The First War of Scottish Independence was the first of a series of wars between English and Scottish forces. It lasted from the English invasion of Scotland in 1296 until the de jure restoration of Scottish independence with the Treaty of Edinburgh–Northampton in 1328. De facto independence was established in 1314 at the Battle of Bannockburn. The wars were caused by English kings attempting to establish their authority over Scotland while Scots fought to keep English rule and authority out of Scotland.
Andrew Forman was a Scottish diplomat and prelate who became Bishop of Moray in 1501, Archbishop of Bourges in France, in 1513, Archbishop of St Andrews in 1514 as well as being Commendator of several monasteries.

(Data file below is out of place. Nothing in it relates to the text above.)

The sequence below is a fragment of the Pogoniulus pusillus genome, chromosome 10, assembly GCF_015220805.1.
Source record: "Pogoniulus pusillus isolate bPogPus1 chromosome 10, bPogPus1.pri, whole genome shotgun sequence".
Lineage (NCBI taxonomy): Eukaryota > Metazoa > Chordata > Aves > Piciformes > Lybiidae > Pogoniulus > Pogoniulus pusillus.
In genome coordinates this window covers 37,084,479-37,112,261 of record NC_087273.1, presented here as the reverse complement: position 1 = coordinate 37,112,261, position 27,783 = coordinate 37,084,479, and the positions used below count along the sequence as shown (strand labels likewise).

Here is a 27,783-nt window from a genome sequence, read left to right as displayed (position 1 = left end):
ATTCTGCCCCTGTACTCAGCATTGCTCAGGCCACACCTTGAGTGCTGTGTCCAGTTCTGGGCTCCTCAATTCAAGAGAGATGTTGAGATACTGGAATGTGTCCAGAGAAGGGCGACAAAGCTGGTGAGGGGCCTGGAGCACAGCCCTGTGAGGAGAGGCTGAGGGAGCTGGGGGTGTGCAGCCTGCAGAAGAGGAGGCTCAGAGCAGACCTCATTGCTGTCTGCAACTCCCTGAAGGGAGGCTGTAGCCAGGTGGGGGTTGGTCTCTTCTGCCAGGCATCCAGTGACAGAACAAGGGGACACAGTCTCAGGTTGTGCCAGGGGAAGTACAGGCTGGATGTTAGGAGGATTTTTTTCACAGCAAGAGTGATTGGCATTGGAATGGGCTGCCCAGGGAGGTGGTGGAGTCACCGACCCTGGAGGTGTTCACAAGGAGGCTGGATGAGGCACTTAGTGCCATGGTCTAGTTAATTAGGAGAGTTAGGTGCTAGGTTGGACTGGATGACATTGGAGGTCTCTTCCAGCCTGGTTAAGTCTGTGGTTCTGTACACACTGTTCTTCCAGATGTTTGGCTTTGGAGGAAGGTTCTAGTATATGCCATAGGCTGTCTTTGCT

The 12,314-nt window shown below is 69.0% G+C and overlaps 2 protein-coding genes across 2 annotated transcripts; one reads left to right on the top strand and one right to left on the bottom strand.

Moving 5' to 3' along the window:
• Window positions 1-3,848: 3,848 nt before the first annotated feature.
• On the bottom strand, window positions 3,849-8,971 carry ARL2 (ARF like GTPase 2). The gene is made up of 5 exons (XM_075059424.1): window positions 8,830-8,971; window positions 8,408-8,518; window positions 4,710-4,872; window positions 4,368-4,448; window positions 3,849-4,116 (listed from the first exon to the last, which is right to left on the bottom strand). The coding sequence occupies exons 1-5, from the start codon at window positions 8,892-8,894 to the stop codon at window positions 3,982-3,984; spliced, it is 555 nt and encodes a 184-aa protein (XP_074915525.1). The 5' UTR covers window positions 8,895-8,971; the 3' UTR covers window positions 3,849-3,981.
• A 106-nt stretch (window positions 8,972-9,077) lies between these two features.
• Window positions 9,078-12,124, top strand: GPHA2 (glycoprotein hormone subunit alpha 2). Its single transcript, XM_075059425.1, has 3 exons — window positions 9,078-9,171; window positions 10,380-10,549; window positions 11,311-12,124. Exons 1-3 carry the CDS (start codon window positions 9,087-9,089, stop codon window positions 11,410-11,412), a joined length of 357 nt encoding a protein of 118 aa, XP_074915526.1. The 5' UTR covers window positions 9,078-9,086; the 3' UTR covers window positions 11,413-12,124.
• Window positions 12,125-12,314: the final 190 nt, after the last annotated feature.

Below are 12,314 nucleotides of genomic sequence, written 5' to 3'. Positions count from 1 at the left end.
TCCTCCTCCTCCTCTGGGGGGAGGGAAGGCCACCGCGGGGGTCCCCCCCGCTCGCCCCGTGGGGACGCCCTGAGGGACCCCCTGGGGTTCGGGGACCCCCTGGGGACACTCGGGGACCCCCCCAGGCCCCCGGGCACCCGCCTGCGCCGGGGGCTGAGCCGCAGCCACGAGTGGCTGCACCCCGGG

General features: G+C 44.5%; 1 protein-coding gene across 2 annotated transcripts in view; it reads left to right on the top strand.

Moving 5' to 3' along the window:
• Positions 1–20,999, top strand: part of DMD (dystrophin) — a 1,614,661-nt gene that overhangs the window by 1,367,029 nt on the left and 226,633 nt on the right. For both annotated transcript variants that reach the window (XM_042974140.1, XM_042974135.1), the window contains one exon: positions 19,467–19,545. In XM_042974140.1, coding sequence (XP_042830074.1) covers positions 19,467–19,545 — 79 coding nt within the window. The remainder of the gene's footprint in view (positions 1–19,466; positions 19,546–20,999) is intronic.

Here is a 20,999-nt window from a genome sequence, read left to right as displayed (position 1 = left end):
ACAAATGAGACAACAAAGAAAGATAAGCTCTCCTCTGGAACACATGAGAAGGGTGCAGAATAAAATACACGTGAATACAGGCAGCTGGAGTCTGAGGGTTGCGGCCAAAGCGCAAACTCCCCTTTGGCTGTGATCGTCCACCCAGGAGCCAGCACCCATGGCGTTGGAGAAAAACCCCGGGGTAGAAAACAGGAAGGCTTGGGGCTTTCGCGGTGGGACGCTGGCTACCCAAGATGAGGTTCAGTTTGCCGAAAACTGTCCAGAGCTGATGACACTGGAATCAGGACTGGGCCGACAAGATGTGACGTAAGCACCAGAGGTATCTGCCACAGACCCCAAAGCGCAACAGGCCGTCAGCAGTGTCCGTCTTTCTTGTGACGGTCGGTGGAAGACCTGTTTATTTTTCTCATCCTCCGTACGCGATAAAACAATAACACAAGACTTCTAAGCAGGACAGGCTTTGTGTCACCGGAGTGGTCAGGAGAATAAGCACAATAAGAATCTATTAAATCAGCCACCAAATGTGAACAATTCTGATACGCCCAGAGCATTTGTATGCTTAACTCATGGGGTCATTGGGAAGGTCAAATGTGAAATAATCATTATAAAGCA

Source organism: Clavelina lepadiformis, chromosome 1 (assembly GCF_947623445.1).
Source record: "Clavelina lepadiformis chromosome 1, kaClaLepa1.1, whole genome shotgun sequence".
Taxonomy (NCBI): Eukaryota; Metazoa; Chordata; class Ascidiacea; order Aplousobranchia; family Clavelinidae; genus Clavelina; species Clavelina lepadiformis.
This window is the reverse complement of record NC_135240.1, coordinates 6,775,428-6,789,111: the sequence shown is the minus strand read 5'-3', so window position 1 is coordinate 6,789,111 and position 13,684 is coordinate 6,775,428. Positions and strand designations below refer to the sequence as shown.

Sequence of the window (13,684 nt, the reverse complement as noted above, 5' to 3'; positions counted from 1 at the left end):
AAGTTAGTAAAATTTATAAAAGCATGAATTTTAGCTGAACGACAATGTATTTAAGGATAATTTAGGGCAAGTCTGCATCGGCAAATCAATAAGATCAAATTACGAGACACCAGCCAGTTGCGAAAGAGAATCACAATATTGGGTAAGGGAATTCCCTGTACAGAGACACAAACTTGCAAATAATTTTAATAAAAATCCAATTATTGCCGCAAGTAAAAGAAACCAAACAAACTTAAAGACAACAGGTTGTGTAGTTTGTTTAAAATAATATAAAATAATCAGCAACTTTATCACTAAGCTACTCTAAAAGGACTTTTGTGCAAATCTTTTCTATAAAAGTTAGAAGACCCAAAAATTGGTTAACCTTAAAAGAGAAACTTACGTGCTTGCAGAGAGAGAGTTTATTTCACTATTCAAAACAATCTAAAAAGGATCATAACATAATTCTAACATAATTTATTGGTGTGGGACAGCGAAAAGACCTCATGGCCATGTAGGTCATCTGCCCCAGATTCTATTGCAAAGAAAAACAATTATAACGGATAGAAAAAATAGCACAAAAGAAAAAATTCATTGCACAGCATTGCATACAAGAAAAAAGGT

Robert Reid was Abbot of Kinloss, Commendator-prior of Beauly, and Bishop of Orkney. He was born at Aikenhead in Clackmannan parish, the son of John Reid and Elizabeth Schanwell. His formal education began in 1511 at St Salvator's College in St Andrews University under the supervision of his uncle, Robert Schanwell, dean of the faculty of arts. Reid graduated in 1515 and by 1524 was subdean at Elgin Cathedral where, by 1527, he was Official of Moray. Thomas Chrystall, the abbot of Kinloss, chose Reid as his successor in 1526. In 1527, as abbot-designate, he attended the court of Pope Clement VII on abbacy business. While returning via Paris in 1528, Reid met the Piedmontese humanist scholar Giovanni Ferrerio who accompanied him back to Scotland. Following Chrystall's resignation in July 1528, Reid was blessed as abbot in September and received the Priory of Beauly, in commendam, in 1531. In that same year, Ferrerio left the court of James V to join Reid at Kinloss as tutor to the monks of both Kinloss and Beauly. Reid held many offices of state between 1532 and 1542 including ambassadorial roles to England and France and as a senior law official. He considerably improved the external and internal fabric of both monasteries in 1538.